Kent students turn wall at local pool into colorful mural

Eyerusalem Gebresenbet described the sections she painted as she proudly looked at the large, colorful mural that covers the west outside wall of the Kent Meridian Pool earlier this month. "I worked on the hockey player and painting the library and ShoWare Center," Gebresenbet said.

Kent-Meridian students from left

Kent-Meridian students from left

Eyerusalem Gebresenbet described the sections she painted as she proudly looked at the large, colorful mural that covers the west outside wall of the Kent Meridian Pool earlier this month.

“I worked on the hockey player and painting the library and ShoWare Center,” Gebresenbet said.

Gebresenbet was one of a dozen incoming seniors to Kent-Meridian High School and Kent Mountain View Academy who designed and painted the mural this summer as part of the King County Work Training Program in partnership with the city of Kent Parks Department.

Students used a working title of “Our world, our city, our community” to come up with the ideas to turn a blank concrete wall at the city-owned pool into a bright mural that is 12 feet high and 70 feet long.

“It’s a very cool mural,” said Brian Rockwell, a city parks program specialist. “It has all kinds of cool images from Lake Meridian to Mount Rainier to farmland and Kent Station that represent the city.”

Students spread out to take photos across the city to come up with ideas for the mural. They worked with professional artist Louis Chinn of San Francisco to learn how to design and paint a mural. Chinn also worked with the program last year that resulted in murals at the intersection of Southeast 240th Street and 104th Avenue Southeast as well as at Glenn Nelson Park on the West Hill.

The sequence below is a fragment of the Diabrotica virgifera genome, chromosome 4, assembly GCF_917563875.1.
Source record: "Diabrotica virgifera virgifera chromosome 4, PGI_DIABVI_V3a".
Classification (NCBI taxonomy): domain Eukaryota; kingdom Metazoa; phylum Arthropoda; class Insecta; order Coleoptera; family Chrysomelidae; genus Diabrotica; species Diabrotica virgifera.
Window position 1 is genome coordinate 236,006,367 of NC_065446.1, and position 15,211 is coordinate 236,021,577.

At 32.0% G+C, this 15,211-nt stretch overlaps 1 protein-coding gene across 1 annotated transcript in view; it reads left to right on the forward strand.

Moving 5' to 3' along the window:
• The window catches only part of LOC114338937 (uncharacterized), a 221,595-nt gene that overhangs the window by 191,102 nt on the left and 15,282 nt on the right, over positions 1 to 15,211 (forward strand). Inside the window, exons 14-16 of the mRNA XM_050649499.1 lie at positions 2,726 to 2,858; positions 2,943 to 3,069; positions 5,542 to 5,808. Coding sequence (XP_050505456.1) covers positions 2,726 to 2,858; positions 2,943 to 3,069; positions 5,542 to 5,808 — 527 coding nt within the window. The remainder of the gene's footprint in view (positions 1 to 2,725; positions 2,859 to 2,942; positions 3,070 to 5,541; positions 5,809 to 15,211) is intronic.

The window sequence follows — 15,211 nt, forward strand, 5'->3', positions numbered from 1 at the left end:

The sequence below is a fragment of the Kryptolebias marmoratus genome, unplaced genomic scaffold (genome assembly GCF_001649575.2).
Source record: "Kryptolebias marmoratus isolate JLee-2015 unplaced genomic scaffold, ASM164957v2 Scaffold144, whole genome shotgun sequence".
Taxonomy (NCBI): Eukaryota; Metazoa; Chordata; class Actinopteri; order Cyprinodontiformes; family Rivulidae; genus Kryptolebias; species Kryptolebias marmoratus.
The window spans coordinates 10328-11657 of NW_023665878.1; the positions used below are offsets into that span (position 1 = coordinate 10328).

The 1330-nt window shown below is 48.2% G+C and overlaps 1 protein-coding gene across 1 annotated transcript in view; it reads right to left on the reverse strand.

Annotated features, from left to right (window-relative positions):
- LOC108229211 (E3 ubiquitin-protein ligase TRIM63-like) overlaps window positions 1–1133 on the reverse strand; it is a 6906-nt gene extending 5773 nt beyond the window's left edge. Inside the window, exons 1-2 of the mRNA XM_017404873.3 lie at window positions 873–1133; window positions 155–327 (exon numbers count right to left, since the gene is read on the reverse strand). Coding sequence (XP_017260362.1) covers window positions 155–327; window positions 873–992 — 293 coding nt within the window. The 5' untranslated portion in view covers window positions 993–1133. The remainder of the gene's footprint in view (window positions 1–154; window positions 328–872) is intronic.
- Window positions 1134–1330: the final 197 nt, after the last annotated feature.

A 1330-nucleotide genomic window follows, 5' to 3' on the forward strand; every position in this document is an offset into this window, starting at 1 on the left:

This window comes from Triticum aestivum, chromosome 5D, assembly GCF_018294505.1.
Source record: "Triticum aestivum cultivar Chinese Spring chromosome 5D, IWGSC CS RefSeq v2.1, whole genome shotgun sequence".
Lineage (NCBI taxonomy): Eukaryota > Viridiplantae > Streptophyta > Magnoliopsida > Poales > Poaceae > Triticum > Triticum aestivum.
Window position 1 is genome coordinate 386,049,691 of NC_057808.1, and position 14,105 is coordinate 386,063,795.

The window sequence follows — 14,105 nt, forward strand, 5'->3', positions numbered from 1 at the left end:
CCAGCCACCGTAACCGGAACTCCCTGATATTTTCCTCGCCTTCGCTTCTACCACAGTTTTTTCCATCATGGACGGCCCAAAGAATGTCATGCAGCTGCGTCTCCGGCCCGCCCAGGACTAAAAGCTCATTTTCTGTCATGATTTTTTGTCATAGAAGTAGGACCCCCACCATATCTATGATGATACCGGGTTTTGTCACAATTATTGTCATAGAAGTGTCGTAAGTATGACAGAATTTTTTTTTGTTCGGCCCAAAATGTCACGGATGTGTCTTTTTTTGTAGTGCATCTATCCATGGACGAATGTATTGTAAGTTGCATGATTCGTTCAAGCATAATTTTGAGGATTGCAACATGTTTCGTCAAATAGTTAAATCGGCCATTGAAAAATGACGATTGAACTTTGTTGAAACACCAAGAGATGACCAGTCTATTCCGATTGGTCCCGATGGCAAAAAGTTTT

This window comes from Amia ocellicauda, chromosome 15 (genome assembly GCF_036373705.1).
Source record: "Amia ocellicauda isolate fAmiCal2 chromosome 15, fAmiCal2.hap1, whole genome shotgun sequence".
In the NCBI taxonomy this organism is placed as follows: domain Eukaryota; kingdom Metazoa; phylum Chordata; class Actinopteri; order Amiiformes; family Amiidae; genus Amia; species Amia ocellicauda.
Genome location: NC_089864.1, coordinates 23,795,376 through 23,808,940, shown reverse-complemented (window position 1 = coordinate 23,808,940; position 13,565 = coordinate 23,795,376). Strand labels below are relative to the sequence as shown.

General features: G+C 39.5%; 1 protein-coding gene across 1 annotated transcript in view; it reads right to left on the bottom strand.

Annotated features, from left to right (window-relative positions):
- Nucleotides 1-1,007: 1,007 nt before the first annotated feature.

“I painted the lake and lifeguard,” said Radhiyya Roun, an incoming Kent-Meridian senior. “I went out and took a snapshot of a lifeguard.”

Students spent the mornings of the six-week class learning job readiness skills such as managing time, writing resumes and interviewing. They worked in the afternoons on the mural.

The program is federally funded through the U.S. Department of Labor and the nonprofit Workforce Development Council of Seattle-King County. The program’s goal is to provide work experience and job training skills to high school juniors from lower income families to help them transition in to college or employment, said Moncef Belgacem, a caseworker for the King County Work Training Program.

“This is the first job for most of them,” Belgacem said.

Gebresenbet, a senior-to-be at Kent-Meridian, learned valuable skills.

“I think it’s a really good program,” she said. “They let you be creative and you learn to work as a team and manage your time. It’s a good work experience.”

It took the students about 13 days of working four hours per day to paint the mural, Rockwell said. They finished the mural in mid-August.

“It’s a pretty major project,” Rockwell said. “They took the design and did gridlines with chalk in each square and then painted the squares and added details.”

Roun and Gebresenbet each heard about the program through friends.

“I’d recommend that junior students do it next year,” Roun said. “It’s a really good experience. I learned more about myself and how to be self motivated.”

The students also took field trips to the Experience Music Project at Seattle Center and to learn about rock climbing. The mix of class time, field trips and painting a mural brought the students closer. They also designed and painted four directional signs on the Kent-Meridian campus to help people find the school’s Performing Arts Center.

“It kind of felt like a little family,” Roun said. “It was really fun. I enjoyed it. It was sad it had to end.”

But the results of their work continues.

“It’s a community mural,” Rockwell said. “It represents the voices of the students and what they wanted to say to the city.”


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